On Show: Eric Lanuit, “Uniforms and Fantasies”

Johann recently caught up with photographer and publisher, Eric Lanuit to discuss his latest exhibition…

Johann d’Nale: How did the subject matter for the exhibition come about?

'Kamer' by Eric Lanuit. All Rights reserved, 2016.
‘Kamer’ by Eric Lanuit. All Rights reserved, 2016.

Eric Lanuit: Uniforms have always been the subject of fantasies. Authority, power, heroism, strength, the aesthetics of the clothing and accessories, the enhancement of the male body – all these mixed feelings at the sight of a man in uniform awaken our imagination and strata of our homoerotic cultural unconscious.

Just a detail can arouse our excitement and desire. The uniform, yes, but also work clothes, regulation outfits, sportswear, fetishist outfits –the clothes and accessories excite libidos and the imagination though the promise of masculine sex. Sending signals of the overflow of testosterone, hot games of domination and submission and of exhibitionism and worship.

All these portraits are looking to the horizon of their goal. So proud of their outfit that enables them to do their job, their duty, their performance. So proud of their body that endorses the outfit or accessories of what they represent and so proud of the looks they generate from the attributes of their virility.

From athlete to soldier, worker to businessman, master to slave and from cowboy to sailor, they all proudly display the artifices of their conviction, their profession, their passion, or their sexual practice, arousing the desire of the unattainable beauty of the idealised male.

How did the preparation go – and what reaction have you had to the works?

'Gabin' by Eric Lanuit. All Rights reserved, 2016.
‘Mehdi’ by Eric Lanuit. All Rights reserved, 2016.

I was very happy with the prints – they are amazingly beautiful. I have chosen a smooth and very thick fine art paper that really gives the painting portrait effect that I wanted.
Regarding the hanging itself, this was not so easy because I chose to show three sizes (50x70cm, 40x50cm and 30x40cm) and of course there is some stronger portraits that I wanted to push. My friend José Texeira from P-ARTY helped me and we found what I hope is the best combination in the location.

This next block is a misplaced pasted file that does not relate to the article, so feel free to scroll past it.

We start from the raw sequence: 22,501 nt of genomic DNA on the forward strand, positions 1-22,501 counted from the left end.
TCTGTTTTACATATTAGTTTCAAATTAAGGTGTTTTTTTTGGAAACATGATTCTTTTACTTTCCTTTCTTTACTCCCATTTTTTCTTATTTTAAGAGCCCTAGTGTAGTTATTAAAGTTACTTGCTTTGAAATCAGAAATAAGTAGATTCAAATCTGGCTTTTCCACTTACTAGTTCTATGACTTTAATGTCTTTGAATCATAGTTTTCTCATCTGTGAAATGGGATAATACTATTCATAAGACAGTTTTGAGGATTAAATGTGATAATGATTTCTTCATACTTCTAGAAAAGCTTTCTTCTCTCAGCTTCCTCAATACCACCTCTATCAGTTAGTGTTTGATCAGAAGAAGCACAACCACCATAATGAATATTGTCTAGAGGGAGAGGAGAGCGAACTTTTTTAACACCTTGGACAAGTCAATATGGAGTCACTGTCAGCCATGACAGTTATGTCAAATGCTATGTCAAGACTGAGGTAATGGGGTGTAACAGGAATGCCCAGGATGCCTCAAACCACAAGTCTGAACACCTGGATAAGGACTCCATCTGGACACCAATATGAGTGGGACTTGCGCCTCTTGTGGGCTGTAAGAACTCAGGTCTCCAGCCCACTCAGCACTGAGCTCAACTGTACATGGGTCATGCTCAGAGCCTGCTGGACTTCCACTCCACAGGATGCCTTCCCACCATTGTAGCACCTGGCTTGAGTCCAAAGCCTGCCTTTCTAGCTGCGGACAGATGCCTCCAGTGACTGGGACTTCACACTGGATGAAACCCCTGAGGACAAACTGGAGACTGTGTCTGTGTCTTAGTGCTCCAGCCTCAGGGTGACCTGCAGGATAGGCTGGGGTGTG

I only received good reactions on the opening day, but maybe people don’t tell you when they don’t like it (LOL). What I can say is that people seem to understand my point of view on the subject and the fact I handle it in a very classical photography portrait way – which is not usually the case for uniform and other fetish topics.

What is coming next for you?

I’m looking for galleries or places to show the ‘Uniforms and Fantasies’ series in Europe and in United States. I’m also working on a special issue of my gay art magazine Men Addicted that should be online beginning of November and will be participating in the collective exhibition HOLE curated by P-ARTY in Paris that will take place at KRASH and LA MINE from November 3rd to December 4th.

Thanks for sharing those words and images with us, Eric and the best luck with your future endeavours! 

For more information about Eric, please visit his website or Facebook page.

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On ‘Hate’

Hate – it’s a word I use every single day.

I use it to describe my relationship with technology, when I’m impatient with the speed of my laptop. Or to express my feelings about an unsweetened cup of coffee someone has dared to give me.

As a 4-letter word, it’s useful. It’s also lazy.

We talk about hate crimes; acts of violence and savagery that leave us shaking our heads and questioning the state of the world we live in.

Hate. In every day conversation, I compare slow broadband speed to people being gunned-down in a nightclub because of who they love. It’s an imperfect word. I use it in connection with my distaste or mild inconvenience. That feels wrong somehow. But the problem with language sometimes is it can feel hollow and inadequate. Especially when we are expressing something that it is almost impossible to comprehend.

For every atrocity, we have a list of words we reach for to talk about them. Words like;

  • Shocked
  • Tragedy
  • Saddened
  • Grief
  • Outrage
  • Condolences
  • Sympathy

It feels like, in our current world, we call on this vocabulary with depressing regularity.

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This year in the U.K. since the result of the EU referendum, there has been a sharp increase in reported hate crime. Not hugely surprising given the language of intolerance and bigotry that was the backbone of the ‘Leave’ campaign. In effect hate speech has gone mainstream.

I have no idea what happens next. We have reached a point where, if what the mass media reports is to be believed, talking about tolerance and embracing diversity is once again a minority point of view.

The public conversation has moved quickly to one that has ceased to discuss people of different cultures, religion and sexuality with respect. It has been replaced with language that is cruel and ugly.

But though it sometimes feels futile, those of us who believe in some as important as the basic human right to dignity for all people, have to keep talking. Hell, we have to keep shouting. Words do matter.

Because when we feel our voices are silenced and we are too afraid to speak is when the world we are part of will be in far more trouble than it already is.

This article is in response to the current open call for #FuckHate. Submissions close on 31st October – after which a zine / digital publication (with profits going to the NoH8 campaign) will be produced. More here.